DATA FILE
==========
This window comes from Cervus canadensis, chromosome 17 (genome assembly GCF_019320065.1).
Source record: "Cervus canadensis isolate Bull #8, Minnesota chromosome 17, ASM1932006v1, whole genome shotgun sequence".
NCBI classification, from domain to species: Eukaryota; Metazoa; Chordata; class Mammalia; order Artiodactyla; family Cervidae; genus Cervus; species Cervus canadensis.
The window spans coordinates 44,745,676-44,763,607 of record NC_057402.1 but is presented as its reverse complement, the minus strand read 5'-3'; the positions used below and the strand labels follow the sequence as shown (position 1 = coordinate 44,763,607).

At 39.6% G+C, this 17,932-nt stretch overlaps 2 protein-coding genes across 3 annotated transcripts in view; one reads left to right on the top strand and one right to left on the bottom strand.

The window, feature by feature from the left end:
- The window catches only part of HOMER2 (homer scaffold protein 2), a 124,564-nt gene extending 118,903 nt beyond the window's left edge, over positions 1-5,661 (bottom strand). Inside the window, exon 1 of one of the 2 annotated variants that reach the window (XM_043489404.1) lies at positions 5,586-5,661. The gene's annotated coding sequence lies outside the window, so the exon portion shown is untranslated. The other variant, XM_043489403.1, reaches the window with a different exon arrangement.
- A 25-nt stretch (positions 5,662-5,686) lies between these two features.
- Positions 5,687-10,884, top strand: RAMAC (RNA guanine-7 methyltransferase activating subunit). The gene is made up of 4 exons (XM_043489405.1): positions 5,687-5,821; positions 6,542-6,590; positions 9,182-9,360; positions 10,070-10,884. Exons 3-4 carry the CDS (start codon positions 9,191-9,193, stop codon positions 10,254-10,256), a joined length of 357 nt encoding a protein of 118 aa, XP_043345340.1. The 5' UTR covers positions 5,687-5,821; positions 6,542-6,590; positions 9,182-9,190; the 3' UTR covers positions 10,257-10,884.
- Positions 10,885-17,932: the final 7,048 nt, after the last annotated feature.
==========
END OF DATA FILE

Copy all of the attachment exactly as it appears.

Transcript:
This window comes from Cervus canadensis, chromosome 17 (genome assembly GCF_019320065.1).
Source record: "Cervus canadensis isolate Bull #8, Minnesota chromosome 17, ASM1932006v1, whole genome shotgun sequence".
NCBI classification, from domain to species: Eukaryota; Metazoa; Chordata; class Mammalia; order Artiodactyla; family Cervidae; genus Cervus; species Cervus canadensis.
The window spans coordinates 44,745,676-44,763,607 of record NC_057402.1 but is presented as its reverse complement, the minus strand read 5'-3'; the positions used below and the strand labels follow the sequence as shown (position 1 = coordinate 44,763,607).

At 39.6% G+C, this 17,932-nt stretch overlaps 2 protein-coding genes across 3 annotated transcripts in view; one reads left to right on the top strand and one right to left on the bottom strand.

The window, feature by feature from the left end:
- The window catches only part of HOMER2 (homer scaffold protein 2), a 124,564-nt gene extending 118,903 nt beyond the window's left edge, over positions 1-5,661 (bottom strand). Inside the window, exon 1 of one of the 2 annotated variants that reach the window (XM_043489404.1) lies at positions 5,586-5,661. The gene's annotated coding sequence lies outside the window, so the exon portion shown is untranslated. The other variant, XM_043489403.1, reaches the window with a different exon arrangement.
- A 25-nt stretch (positions 5,662-5,686) lies between these two features.
- Positions 5,687-10,884, top strand: RAMAC (RNA guanine-7 methyltransferase activating subunit). The gene is made up of 4 exons (XM_043489405.1): positions 5,687-5,821; positions 6,542-6,590; positions 9,182-9,360; positions 10,070-10,884. Exons 3-4 carry the CDS (start codon positions 9,191-9,193, stop codon positions 10,254-10,256), a joined length of 357 nt encoding a protein of 118 aa, XP_043345340.1. The 5' UTR covers positions 5,687-5,821; positions 6,542-6,590; positions 9,182-9,190; the 3' UTR covers positions 10,257-10,884.
- Positions 10,885-17,932: the final 7,048 nt, after the last annotated feature.